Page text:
After 16 months of investigation and several months of negotiations, federal and state regulators announced a landmark settlement with 5 of the nation’s largest banks regarding abuses in the mortgage servicing industry.
Arkansas Attorney General Dustin McDaniel joined his state counterparts and federal officials with the Department of Justice in announcing a $26 billion agreement that will bring $39.4 million to Arkansas.
The agreement provides direct financial relief to Arkansas consumers at risk of losing their homes to foreclosure and to those who currently owe more than their property is worth.
“This settlement will provide tangible benefits to struggling Arkansas homeowners in the form of principal write-downs and refinancing opportunities,” McDaniel said. “This is an important means for holding the banks accountable for their bad behavior during the mortgage crisis. We will continue to monitor the mortgage servicing industry and take further action if necessary.”
The investigation began over a “robo-signing” scandal, where financial institutions with large mortgage service arms foreclosed on homes without proper documentation or scrutiny.
The foreclosure action occurred in the wake of the economic meltdown led by an unstable home financing crisis caused in part by questionable lending practices and risky securitization schemes.
The 5 banks identified in today’s settlement includes Bank of America Corp., J.P. Morgan Chase & Co., Citigroup Inc., Wells Fargo & Co., and Ally Financial Inc., the company formerly known as GMAC. Nine other financial institutions are currently in discussions with regulators and could eventually add billions more to the settlement agreement.
Today’s announcement outlines a process for the banks to follow going forward on foreclosures. Some details include:
• Banks must spend settlement money to assist struggling homeowners with an emphasis on principle reduction;
• Banks would need to meet certain minimum targets, in terms of borrowers assisted;
• Banks must set new servicing standards in the wake of the robo-signing practices;
• Refinancing opportunities will be offered to homeowners who are current on their mortgages, but have no home equity;
• There is no provision to block states and other regulators from pursuing claims associated with securitization of mortgages; and,
• Settlement funds can be used by the states for mortgage assistance programs and housing counseling.
Arkansas will receive an estimated $39.4 million in the settlement.
Of that, the lenders will dedicate approximately $11.8 million toward first- and second-lien principal reduction and other forms of loan modification relief in Arkansas. Another $5.7 million will be set aside for refinancing of loans to underwater borrowers.
Arkansans who lost their homes to foreclosure from Jan. 1, 2008, to Dec. 31, 2011, and suffered servicing abuse would be entitled to a share of approximately $8.5 million. By some national estimates, this may only result in payments totaling far less than the value of the homes lost.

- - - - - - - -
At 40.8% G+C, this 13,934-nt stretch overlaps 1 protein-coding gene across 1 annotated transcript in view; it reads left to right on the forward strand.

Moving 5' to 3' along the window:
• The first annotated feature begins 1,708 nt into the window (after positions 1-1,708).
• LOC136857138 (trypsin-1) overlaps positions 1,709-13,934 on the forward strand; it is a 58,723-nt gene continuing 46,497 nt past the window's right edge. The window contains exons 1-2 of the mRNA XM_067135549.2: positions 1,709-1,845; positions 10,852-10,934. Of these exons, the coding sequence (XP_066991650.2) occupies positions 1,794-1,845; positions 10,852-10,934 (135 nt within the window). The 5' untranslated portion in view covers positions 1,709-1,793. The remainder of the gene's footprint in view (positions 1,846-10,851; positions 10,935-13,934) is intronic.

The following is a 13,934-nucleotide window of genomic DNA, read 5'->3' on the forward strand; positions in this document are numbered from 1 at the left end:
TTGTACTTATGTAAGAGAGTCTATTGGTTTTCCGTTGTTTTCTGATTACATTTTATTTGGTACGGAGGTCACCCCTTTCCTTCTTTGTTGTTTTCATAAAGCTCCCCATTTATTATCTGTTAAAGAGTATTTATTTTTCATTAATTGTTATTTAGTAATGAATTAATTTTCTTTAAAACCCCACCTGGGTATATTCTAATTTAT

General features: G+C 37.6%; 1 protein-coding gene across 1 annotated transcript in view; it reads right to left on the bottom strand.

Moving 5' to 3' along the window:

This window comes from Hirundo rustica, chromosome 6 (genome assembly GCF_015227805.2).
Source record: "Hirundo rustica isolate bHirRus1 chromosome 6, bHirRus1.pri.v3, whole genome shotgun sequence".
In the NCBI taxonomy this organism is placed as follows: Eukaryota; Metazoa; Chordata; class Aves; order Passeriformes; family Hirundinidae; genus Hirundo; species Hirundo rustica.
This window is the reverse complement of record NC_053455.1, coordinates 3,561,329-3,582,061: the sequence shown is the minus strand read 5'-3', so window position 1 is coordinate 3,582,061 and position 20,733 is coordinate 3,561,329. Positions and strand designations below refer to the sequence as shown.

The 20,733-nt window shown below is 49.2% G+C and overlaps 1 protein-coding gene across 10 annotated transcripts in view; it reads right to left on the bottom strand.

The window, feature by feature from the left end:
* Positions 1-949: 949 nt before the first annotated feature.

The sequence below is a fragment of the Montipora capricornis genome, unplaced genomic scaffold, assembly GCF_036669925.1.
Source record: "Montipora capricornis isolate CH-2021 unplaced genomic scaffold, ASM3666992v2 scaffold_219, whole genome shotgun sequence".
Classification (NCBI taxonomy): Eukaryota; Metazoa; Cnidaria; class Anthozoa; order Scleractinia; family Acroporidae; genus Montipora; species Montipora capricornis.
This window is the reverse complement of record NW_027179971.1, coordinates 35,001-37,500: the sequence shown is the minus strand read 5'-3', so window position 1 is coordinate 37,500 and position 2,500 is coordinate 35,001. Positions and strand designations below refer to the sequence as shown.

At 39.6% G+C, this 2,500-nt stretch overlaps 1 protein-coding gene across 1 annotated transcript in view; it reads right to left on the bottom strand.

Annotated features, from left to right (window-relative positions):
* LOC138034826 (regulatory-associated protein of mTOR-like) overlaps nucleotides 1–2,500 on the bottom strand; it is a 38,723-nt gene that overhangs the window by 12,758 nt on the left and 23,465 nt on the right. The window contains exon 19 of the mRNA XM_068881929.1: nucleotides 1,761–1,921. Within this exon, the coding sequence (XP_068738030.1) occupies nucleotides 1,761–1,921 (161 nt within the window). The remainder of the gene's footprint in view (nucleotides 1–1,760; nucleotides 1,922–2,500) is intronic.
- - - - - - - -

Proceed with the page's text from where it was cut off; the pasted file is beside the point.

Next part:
A payment to the State of $13.4 million will be directed to government agencies that offer housing assistance and legal help to low- and middle-income Arkansans.
McDaniel said he would direct $9 million of those funds to the Arkansas Development Finance Authority in support of ADFA’s programs that provide down payment assistance to homebuyers, foreclosure counseling to existing homeowners and financial literacy programs, as well as other ADFA programs related to housing and economic development in the state.
The Arkansas Access to Justice Commission will receive $2 million to provide equal access to justice for Arkansans affected by the mortgage crisis. The University of Arkansas School of Law in Fayetteville and the University of Arkansas at Little Rock Bowen School of Law will each receive $500,000 to support legal aid clinics at both law schools.
Approximately $1.4 million will be directed to the state treasury for costs and fees associated with the settlement agreement.
McDaniel selected Deputy Attorney General Jim DePriest and Senior Assistant Attorney General Sarah Tacker to lead the state’s ongoing investigation into mortgage and foreclosure issues. DePriest heads the Attorney General’s Public Protection Department and Tacker is chief of that department’s Consumer Protection Division.
State lawmakers, with the backing of McDaniel, passed a new law in the 2011 regular session to deal with foreclosure practices in the wake of the national scandal that affected Arkansas. Act 885, sponsored by Rep. Tiffany Rogers, D-Stuttgart, required stricter notification to homeowners of potential foreclosure activity. It also mandated more disclosure on loan modifications to better protect homeowners.
“We worked a year ago to address the needs of homeowners who were contacting our Consumer Protection Division with issues related to mortgage servicing,” McDaniel said. “The multistate agreement incorporates what we have already done and sets the bar even higher for mortgage servicers in Arkansas.”